Tuesday, 15 April 2003

How America Lost The War

by William Rivers Pitt

William Rivers Pitt Television news stations, along with newspapers from coast to coast, have been showing scenes of celebration in Baghdad. The dictator, Saddam Hussein, has been removed from power. News anchors have likened this event to the fall of the Berlin Wall and the liberation of Paris by Allied forces during World War II. Never mind that the joyful crowds who tore down the statue of Saddam Hussein in Baghdad last week numbered perhaps one hundred people, or that the entire event was a staged media scam. A wide angle shot of the square where this 'celebration' took place showed a deserted, ruined city with that one small clot of people. The true feelings of the Iraqi people in the aftermath of the invasion were best summed up by a woman who screamed at a reporter for the UK Independent: "Go back to your country. Get out of here. You are not wanted here. We hated Saddam and now we are hating Bush because he is destroying our city."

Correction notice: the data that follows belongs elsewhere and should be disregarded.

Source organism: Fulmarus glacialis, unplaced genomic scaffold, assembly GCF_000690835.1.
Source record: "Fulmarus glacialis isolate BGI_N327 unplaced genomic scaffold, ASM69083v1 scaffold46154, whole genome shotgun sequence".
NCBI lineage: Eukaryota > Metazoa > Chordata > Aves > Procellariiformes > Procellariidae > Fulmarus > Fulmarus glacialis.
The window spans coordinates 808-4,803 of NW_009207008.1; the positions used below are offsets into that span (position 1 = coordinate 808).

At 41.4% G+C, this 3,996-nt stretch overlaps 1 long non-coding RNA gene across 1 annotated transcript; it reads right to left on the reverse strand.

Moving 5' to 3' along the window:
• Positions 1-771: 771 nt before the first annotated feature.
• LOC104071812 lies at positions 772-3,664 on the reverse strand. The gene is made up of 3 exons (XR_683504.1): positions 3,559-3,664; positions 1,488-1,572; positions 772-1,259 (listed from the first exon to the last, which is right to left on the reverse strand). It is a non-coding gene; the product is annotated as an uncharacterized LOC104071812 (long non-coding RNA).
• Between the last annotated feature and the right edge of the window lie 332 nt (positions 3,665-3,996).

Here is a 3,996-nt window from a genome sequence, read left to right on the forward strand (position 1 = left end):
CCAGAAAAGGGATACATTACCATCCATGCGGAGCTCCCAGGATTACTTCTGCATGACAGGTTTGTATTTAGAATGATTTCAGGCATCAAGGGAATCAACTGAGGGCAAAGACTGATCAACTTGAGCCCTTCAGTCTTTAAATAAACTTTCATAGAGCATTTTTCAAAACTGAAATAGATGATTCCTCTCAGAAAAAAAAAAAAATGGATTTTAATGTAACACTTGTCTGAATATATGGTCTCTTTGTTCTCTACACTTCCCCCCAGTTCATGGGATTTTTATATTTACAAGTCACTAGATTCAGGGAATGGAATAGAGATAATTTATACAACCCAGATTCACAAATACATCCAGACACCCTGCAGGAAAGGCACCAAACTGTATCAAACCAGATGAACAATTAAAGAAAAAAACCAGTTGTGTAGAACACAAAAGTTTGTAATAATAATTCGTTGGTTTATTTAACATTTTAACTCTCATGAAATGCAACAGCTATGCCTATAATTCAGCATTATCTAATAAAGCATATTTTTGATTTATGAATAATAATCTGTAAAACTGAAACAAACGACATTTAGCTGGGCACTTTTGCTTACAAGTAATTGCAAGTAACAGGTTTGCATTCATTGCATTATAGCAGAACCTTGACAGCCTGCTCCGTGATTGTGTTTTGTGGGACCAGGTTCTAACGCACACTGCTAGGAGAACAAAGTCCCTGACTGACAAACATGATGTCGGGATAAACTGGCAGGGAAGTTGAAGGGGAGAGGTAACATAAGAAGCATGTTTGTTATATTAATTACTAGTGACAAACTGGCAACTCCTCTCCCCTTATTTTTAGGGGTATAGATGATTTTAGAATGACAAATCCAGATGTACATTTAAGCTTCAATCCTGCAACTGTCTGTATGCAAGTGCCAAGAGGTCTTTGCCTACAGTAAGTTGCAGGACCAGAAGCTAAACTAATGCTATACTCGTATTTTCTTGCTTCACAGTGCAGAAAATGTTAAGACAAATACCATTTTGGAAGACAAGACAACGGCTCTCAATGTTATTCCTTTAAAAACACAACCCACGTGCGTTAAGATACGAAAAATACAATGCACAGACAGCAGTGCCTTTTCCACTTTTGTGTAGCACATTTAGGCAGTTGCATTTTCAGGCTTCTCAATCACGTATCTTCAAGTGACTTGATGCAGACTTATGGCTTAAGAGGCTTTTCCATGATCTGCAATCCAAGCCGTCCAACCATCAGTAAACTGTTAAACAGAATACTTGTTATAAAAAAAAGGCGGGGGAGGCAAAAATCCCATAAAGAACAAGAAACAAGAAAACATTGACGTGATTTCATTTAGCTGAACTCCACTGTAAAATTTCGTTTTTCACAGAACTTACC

The war against Iraq was proffered and pursued by the Bush administration with two clear goals on the table. 1) We were, first and foremost, there to capture and destroy any and all weapons of mass destruction; 2) We were there to 'liberate' the Iraqi people and plant a seedcorn of democracy. Enveloping this entire scenario was the Bush administration's premise that what we were doing was just and moral.

We need, first of all, to get our terms straight so as to achieve a sense of clarity regarding the issue of America's moral standing on the matter. Saddam Hussein was not defeated. He was not overthrown, bested, beaten or destroyed. Saddam Hussein was fired, relieved of his position by a nation that hired him for a dirty job way back in 1979.

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